John B. Judis
October 18, 2010
It was mid-September, and I was driving around downtown Oakland, trying to find the campaign headquarters of Democratic gubernatorial candidate Jerry Brown. Some weeks earlier, I had decided to cover the close-fought California governor’s race, and, after contacting both campaigns, I promptly began getting several e-mails a day from the efficient operation of former eBay CEO Meg Whitman. But Brown’s outfit was a different story. His press guy, Sterling Clifford, promised to put me on a list, but I never received anything. I called and e-mailed Clifford several times, but he didn’t respond.
You Say Recession, I Say Depression
September 07, 2010
The terms “recession” and “depression” were once used to suggest that a downturn was not as bad as a “panic” or “crisis.” In fact, for the first years of his presidency, Herbert Hoover chose to refer to the downturn as a “depression” in an effort to convey that what the country was experiencing was just a temporary indentation. Only in 1931 did Hoover begin to speak of a “Great Depression.” Our current downturn has also been plagued by word games. Faced with the fear that the U.S.
Defending ‘The Unnecessary Fall of Barack Obama’
August 25, 2010
Was I too harsh on the president?
The Unnecessary Fall
August 12, 2010
A counter-history of the Obama presidency.
Last week, while talking to Representative Barney Frank about more general subjects, I asked him, as I was leaving, whether he thought it was important for the Obama administration to appoint Elizabeth Warren as head of the new Consumer Financial Protection Bureau. This is what he said: It is very important. I think they would make a big political mistake [by not appointing her]. I have defended them that they didn’t get any better results with Congress. Why didn’t they get a public option? I agreed with their justification that they did the best they could.
July 09, 2010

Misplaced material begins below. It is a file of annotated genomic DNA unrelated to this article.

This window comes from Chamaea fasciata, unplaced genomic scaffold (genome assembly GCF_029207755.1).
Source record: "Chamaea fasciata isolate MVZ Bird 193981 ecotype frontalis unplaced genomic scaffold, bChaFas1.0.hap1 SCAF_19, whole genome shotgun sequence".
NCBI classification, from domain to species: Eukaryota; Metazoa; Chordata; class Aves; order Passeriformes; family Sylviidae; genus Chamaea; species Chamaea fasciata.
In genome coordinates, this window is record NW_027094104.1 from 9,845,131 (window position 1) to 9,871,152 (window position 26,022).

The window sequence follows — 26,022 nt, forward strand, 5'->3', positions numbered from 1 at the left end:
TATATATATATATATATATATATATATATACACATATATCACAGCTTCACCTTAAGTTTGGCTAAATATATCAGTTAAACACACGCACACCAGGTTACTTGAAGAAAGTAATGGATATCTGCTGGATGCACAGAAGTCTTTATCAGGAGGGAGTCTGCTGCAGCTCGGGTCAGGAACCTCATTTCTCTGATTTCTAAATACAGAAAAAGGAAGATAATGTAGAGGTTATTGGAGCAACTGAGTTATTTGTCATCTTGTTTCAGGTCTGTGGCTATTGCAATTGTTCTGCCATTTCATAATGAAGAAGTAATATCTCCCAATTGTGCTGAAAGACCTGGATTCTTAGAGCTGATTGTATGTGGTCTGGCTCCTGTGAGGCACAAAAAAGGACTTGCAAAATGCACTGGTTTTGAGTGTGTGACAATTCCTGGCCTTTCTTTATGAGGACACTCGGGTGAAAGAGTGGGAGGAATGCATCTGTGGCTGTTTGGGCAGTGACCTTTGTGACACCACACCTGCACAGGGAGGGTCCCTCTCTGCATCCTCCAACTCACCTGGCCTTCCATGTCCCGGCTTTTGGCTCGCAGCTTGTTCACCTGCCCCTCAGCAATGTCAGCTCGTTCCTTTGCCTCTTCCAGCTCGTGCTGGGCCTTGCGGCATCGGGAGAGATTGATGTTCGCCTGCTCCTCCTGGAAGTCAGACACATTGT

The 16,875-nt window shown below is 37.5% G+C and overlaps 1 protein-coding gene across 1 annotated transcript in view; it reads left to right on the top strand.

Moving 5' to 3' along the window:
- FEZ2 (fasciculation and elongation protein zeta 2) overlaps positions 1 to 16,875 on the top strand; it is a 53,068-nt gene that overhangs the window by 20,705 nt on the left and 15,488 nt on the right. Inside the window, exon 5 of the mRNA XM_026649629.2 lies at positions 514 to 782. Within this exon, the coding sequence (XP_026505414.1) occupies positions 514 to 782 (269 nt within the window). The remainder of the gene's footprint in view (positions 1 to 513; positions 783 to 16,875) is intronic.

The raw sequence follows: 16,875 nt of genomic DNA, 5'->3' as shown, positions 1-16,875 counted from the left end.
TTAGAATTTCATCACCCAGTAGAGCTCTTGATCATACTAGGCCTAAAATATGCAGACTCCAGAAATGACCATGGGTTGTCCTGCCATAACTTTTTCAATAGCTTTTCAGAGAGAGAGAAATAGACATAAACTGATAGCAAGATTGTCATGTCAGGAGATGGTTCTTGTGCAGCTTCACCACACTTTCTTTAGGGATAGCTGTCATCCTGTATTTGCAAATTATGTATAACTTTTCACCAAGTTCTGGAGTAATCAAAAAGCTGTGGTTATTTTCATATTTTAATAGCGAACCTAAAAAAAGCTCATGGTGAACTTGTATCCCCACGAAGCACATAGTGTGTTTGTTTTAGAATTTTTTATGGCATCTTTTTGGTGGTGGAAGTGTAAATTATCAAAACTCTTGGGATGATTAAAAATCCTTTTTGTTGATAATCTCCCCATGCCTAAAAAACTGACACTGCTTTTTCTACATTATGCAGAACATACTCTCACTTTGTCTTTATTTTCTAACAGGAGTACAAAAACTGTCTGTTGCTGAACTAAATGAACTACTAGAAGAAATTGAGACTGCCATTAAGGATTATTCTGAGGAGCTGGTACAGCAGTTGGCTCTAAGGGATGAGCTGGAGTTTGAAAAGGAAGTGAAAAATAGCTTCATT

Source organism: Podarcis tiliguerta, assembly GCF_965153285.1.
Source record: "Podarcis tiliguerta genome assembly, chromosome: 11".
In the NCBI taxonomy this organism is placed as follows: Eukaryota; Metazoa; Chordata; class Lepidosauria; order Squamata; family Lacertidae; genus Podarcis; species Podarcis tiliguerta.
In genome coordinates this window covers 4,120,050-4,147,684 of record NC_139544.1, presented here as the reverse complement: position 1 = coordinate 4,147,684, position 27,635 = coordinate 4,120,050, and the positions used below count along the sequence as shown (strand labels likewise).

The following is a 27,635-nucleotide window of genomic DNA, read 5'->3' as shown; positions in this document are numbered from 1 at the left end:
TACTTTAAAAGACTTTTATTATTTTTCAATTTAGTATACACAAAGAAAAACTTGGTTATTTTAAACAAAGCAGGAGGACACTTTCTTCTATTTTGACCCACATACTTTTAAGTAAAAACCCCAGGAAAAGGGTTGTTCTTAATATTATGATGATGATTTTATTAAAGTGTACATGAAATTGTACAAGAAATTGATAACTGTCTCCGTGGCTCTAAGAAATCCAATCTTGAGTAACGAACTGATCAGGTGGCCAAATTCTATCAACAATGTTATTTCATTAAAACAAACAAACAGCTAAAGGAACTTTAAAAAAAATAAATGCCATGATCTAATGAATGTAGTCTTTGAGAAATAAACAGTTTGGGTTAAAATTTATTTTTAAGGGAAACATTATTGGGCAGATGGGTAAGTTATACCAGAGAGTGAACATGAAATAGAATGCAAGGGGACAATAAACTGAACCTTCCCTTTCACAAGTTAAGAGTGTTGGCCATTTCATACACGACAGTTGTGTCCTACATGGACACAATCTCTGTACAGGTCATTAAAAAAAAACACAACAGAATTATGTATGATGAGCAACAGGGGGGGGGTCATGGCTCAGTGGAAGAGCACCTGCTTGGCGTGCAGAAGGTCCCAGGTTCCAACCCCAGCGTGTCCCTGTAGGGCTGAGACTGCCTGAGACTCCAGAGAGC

[Guest Post by John B. Judis] Want to make me happy? Read carefully James Galbraith’s essay, “Scare the Hell out of Bankers,” on our web site. And read it all the way through because the argument isn’t clear until the end. It’s one of the best things I’ve read on the role of finance in the recession and the recovery. It goes beyond the debates liberals had 18 months ago about finance. First, on the question of nationalization of the banks. At the time, some of us held out for nationalization of the big banks as the only way to forestall a depression.
The Tea Party Movement Isn’t Racist
June 02, 2010
“Very well-written … but dead screaming wrong,” my critic wrote in an email that a friend forwarded to me. “Judis has managed to write about the Tea Party movement without referring to its profound racism.” This sums up the chief complaint that I received about the article I wrote on the Tea Party movement. It is also a common interpretation of the Tea Parties, especially on the political left.
We Are Not All Jobsians … Yet
May 20, 2010
My wife wanted an iPad as soon as she saw Steve Jobs’s announcement last January. She even had a place set out for it. It would go in the kitchen where it would be available for looking up recipes, as well as reading the morning newspaper. But life is disappointment: The iPad wouldn’t come out for another four months, and when it did, it cost about $300 more than we could afford. Luckily, one surfaced around The New Republic offices, and I got a chance to play with it for several weeks. And so did my wife.
The Center Wins. Again.
May 19, 2010
True partisans don’t like to hear this—Texas Democrat Jim Hightower used to say, “There is nothing in the middle of the road, but yellow stripes and dead armadillos”—but American elections are most often battles for the political center. Whoever can marginalize their opponent by identifying them with the far left or right is likely to win. By that measure, the Democrats can be pleased with the results of the May 18 elections.
Tea Minus Zero
May 19, 2010
Liberals have responded to the Tea Party movement by reaching a comforting conclusion: that there is no way these guys can possibly be for real. The movement has variously been described as a “front group for the Republican party” and a “media creation”; Paul Krugman has called Tea Party rallies “AstroTurf (fake grass roots) events, manufactured by the usual suspects.” I can understand why liberals would want to dismiss the Tea Party movement as an inauthentic phenomenon; it would certainly be welcome news if it were.